Wednesday, July 6, 2011

Hobo with a Shotgun (2011)

I remember seeing the mock trailer for "Hobo with a Shotgun" around 2007 (as does everyone else), thinking to myself "Holy shit, this would be an awesome movie!" Then it was announced that it was going to be a movie, with Rutger Hauer as the main hero. I was thrilled by the idea, but also weary, as it sounded too much like a good thing. Well, lo and behold, it's on DVD and Blu-Ray after a theatrical and on-demand run, so how does it add up?

Our unnamed, homeless hero comes to a small town ridden by crime, murder, prostitution, drug peddling and other such unpleasantness, that is ruled over by a psychopathic crime king known as Drake (Brian Downey) and his sadistic sons Ivan (Nick Bateman) and Slick (Gregory Smith.) After an attempt at trying to bring justice fails, the hobo soon realizes that his dreams of owning a lawnmower and living a calm, peaceful life are nil, as are any chances of justice in this town. So after obtaining some money, he decides to cash in on a shotgun to dispense justice.

Things now start looking up a bit, as the streets are suddenly safer, the town loves him, and he's even befriended a hooker with a heart of gold in Abby (Molly Dunsworth.) Well, great for everyone except for Drake, who along with his sons, hatches a plan to rid the town of this hobo once and for all, even if it means calling in two ruthless killers known only as "The Plague."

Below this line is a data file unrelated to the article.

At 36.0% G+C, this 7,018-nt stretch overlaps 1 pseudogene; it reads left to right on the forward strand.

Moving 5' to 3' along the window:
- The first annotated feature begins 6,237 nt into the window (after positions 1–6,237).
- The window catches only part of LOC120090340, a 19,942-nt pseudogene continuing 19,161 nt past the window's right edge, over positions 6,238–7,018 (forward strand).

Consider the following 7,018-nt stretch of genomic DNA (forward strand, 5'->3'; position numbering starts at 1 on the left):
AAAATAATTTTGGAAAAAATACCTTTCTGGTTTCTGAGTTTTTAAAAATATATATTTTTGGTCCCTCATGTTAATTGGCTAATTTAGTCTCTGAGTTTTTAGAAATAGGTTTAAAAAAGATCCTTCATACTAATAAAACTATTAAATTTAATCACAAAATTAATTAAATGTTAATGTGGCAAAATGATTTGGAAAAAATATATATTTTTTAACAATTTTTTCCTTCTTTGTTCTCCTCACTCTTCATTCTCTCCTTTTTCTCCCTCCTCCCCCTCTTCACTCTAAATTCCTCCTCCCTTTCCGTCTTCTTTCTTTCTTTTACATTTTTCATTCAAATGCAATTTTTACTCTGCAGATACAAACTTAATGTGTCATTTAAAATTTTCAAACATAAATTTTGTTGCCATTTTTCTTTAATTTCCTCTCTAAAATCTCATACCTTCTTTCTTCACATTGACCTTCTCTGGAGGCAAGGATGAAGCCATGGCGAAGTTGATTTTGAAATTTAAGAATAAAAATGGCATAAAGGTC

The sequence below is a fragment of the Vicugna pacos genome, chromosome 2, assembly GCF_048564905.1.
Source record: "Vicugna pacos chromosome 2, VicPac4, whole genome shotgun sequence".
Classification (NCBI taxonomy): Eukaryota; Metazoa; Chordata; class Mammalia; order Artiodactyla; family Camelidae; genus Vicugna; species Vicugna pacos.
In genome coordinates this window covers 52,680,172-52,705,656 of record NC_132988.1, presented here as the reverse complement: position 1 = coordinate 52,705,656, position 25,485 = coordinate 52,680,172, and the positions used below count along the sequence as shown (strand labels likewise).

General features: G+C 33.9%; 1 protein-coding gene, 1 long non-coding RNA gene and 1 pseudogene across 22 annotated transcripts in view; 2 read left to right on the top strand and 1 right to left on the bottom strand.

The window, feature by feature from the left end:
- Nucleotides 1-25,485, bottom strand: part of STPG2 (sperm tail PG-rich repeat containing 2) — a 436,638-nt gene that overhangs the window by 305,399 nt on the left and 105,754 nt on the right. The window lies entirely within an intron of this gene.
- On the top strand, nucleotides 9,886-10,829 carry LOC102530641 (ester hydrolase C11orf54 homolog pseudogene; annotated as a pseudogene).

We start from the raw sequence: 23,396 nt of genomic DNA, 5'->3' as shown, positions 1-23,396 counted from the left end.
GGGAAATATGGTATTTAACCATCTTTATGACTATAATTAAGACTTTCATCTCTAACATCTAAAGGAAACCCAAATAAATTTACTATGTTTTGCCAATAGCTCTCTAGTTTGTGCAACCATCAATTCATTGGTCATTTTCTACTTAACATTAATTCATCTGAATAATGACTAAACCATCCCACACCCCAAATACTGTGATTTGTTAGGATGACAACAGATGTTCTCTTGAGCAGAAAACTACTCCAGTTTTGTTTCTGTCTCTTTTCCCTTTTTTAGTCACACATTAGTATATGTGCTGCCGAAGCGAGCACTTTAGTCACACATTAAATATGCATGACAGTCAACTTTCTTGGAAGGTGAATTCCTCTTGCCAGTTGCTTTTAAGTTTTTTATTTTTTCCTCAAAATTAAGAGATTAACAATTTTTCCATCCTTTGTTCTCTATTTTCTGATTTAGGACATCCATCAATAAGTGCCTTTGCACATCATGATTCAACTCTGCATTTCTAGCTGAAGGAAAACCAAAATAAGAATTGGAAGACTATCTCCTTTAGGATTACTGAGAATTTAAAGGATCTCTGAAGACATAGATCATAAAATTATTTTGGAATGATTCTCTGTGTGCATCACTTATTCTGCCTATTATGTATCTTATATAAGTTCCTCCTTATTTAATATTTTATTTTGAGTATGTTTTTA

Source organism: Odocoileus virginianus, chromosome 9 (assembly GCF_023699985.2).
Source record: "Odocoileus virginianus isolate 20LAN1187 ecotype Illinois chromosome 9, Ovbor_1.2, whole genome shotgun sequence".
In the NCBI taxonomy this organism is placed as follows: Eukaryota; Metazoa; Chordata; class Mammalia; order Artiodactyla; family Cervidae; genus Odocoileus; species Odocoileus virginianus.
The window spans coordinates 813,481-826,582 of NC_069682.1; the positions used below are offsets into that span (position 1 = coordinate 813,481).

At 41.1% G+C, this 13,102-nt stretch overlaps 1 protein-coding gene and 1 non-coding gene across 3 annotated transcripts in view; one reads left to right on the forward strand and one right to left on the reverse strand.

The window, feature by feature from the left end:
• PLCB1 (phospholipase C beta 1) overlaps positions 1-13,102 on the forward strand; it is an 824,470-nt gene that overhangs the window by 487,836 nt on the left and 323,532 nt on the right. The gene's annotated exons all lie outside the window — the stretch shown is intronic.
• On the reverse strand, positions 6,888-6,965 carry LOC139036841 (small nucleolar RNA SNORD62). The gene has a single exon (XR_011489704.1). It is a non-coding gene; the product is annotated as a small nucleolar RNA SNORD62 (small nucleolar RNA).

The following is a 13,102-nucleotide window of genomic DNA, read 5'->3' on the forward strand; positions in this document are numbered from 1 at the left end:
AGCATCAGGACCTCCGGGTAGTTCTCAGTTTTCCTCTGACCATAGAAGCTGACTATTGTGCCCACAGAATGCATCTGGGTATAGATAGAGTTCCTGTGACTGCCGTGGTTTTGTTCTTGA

Well, here's a rarity: a movie that actually lives up to its initial promise. "Hobo with a Shotgun" is a deliriously gory, blackly comic ride that rarely if ever manages to bore the viewer. That's largely because the movie is so well made, with a great electronic score, excellent cinematography by Karim Hussein, excellent use of saturated colors, wonderful effects, and an ability to mix humor and homage with a sense of pathos. The pathos themselves come mostly from Hauer, who plays the role straight, and creates a character who remains sympathetic throughout. Here's a guy that loves this town he's now in, and wants a better life for it, even if it doesn't want him around. It's through him that the film serves as something of an indictment towards society's apathy and cruelty to it's homeless.

Fortunately, Hauer isn't the only good performance here. Dunsworth is great as the hooker with a heart of gold archetype, and manages to transcend that perfectly by making her a bit of a tough gal herself. Meanwhile, Downey is gloriously over the top as our main villain, while Smith and Bateman are awesome as his evil as hell sons, sporting crass one liners ("Whose ready for a skate rape?!") Seriosuly, these guys come off as Marty McFly's evil lost brothers. Oh, and I can't go without mentioning The Plague. While most movies of this type try and fail to create memorable bad-ass villains like this, The Plague are something else-clad in armor, wielding an array of deadly weapons, fucking up everything in their path, and being imposing in the process. The movie really deserves kudos for this.

So, is this worth seeing? If you enjoy gore and love gallows humor and action with a social message that never gets rammed in via a sledgehammer approach, then yes, you should see this. If not-well, then why are you reading this review anyway?

Rating: 9/10

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